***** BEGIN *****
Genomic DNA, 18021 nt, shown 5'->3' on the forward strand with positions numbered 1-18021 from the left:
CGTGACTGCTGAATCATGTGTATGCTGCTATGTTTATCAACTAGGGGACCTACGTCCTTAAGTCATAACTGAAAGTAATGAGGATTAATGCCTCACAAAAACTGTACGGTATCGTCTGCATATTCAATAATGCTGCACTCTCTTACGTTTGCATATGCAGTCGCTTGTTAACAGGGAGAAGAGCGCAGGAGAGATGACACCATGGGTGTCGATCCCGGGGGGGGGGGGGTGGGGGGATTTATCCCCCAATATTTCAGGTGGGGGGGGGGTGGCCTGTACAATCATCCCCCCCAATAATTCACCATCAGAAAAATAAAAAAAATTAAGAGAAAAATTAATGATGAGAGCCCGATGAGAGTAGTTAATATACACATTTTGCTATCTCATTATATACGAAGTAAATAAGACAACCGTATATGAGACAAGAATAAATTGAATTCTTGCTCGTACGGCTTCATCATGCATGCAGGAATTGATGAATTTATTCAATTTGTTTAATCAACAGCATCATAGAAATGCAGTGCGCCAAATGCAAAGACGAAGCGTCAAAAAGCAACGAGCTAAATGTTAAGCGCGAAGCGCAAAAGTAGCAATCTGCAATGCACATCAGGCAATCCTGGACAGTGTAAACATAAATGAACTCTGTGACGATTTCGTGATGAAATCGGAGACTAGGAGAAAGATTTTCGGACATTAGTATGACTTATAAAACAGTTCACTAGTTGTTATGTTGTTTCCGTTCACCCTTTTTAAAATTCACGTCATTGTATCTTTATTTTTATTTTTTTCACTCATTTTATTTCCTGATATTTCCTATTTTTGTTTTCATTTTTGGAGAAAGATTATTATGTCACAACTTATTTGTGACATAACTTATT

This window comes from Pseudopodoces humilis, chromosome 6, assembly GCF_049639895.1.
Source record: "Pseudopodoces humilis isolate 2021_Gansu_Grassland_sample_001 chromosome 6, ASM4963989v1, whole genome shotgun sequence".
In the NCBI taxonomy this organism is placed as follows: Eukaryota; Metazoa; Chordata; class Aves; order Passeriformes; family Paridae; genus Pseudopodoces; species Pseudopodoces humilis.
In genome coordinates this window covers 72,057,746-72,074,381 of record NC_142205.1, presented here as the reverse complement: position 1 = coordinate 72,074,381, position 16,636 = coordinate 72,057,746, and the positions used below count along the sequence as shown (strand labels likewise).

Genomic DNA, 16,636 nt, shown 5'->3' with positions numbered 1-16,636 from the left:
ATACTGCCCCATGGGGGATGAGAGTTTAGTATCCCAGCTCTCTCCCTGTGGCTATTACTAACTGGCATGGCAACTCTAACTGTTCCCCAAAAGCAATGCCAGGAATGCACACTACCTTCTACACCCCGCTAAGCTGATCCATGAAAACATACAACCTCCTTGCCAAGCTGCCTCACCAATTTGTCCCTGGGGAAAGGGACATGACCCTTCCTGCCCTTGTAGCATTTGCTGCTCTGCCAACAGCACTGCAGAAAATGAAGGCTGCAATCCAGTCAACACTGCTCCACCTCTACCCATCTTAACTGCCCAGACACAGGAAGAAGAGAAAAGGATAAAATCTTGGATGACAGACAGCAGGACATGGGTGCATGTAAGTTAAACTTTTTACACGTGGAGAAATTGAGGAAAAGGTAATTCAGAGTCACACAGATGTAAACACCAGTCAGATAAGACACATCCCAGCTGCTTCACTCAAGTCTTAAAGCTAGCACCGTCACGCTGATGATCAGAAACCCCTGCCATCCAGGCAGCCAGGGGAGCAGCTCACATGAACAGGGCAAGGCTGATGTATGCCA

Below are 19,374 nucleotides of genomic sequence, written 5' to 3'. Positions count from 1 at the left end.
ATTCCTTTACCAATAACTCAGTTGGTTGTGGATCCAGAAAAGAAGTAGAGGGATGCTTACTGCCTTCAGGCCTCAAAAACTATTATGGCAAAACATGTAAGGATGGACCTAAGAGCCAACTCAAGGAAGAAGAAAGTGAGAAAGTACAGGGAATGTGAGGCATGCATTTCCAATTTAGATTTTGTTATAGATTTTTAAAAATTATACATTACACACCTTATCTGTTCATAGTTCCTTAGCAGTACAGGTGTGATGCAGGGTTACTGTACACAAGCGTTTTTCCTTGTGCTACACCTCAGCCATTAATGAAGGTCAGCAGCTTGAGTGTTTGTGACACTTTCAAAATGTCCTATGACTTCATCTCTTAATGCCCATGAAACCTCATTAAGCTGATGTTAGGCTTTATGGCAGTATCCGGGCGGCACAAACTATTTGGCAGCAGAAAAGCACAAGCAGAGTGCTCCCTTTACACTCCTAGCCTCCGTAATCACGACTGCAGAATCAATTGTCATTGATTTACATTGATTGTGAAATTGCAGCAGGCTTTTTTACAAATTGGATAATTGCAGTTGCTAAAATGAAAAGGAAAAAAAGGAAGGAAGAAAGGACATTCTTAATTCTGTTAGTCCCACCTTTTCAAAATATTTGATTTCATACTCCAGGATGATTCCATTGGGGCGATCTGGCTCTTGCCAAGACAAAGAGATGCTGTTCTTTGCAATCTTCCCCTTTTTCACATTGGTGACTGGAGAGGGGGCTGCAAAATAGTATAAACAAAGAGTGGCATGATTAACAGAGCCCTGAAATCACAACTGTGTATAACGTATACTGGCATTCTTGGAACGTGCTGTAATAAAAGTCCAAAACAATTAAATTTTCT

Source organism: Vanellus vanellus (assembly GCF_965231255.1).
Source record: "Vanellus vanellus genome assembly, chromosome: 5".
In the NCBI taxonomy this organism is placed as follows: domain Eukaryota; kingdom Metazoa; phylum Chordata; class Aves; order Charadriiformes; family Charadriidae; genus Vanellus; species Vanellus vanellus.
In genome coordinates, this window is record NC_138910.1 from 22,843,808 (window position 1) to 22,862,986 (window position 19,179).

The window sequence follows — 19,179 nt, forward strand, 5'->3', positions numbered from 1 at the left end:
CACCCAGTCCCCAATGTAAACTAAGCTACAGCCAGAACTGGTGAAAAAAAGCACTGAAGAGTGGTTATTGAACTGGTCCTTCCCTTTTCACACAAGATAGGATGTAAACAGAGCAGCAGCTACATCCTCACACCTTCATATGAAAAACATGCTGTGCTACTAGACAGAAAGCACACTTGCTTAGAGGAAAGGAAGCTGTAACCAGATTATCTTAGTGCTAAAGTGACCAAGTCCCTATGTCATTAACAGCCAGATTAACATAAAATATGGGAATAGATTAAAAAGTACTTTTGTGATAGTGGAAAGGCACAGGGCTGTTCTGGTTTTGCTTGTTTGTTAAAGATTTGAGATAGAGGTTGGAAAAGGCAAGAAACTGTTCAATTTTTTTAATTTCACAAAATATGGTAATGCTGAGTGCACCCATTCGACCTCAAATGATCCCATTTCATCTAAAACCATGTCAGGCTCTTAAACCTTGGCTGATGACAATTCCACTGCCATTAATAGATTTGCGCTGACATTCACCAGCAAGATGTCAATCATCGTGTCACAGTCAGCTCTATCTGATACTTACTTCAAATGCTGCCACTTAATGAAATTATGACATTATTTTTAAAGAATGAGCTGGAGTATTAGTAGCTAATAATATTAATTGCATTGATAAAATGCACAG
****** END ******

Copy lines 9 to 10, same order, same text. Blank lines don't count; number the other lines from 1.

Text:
Below are 19,374 nucleotides of genomic sequence, written 5' to 3'. Positions count from 1 at the left end.
ATTCCTTTACCAATAACTCAGTTGGTTGTGGATCCAGAAAAGAAGTAGAGGGATGCTTACTGCCTTCAGGCCTCAAAAACTATTATGGCAAAACATGTAAGGATGGACCTAAGAGCCAACTCAAGGAAGAAGAAAGTGAGAAAGTACAGGGAATGTGAGGCATGCATTTCCAATTTAGATTTTGTTATAGATTTTTAAAAATTATACATTACACACCTTATCTGTTCATAGTTCCTTAGCAGTACAGGTGTGATGCAGGGTTACTGTACACAAGCGTTTTTCCTTGTGCTACACCTCAGCCATTAATGAAGGTCAGCAGCTTGAGTGTTTGTGACACTTTCAAAATGTCCTATGACTTCATCTCTTAATGCCCATGAAACCTCATTAAGCTGATGTTAGGCTTTATGGCAGTATCCGGGCGGCACAAACTATTTGGCAGCAGAAAAGCACAAGCAGAGTGCTCCCTTTACACTCCTAGCCTCCGTAATCACGACTGCAGAATCAATTGTCATTGATTTACATTGATTGTGAAATTGCAGCAGGCTTTTTTACAAATTGGATAATTGCAGTTGCTAAAATGAAAAGGAAAAAAAGGAAGGAAGAAAGGACATTCTTAATTCTGTTAGTCCCACCTTTTCAAAATATTTGATTTCATACTCCAGGATGATTCCATTGGGGCGATCTGGCTCTTGCCAAGACAAAGAGATGCTGTTCTTTGCAATCTTCCCCTTTTTCACATTGGTGACTGGAGAGGGGGCTGCAAAATAGTATAAACAAAGAGTGGCATGATTAACAGAGCCCTGAAATCACAACTGTGTATAACGTATACTGGCATTCTTGGAACGTGCTGTAATAAAAGTCCAAAACAATTAAATTTTCT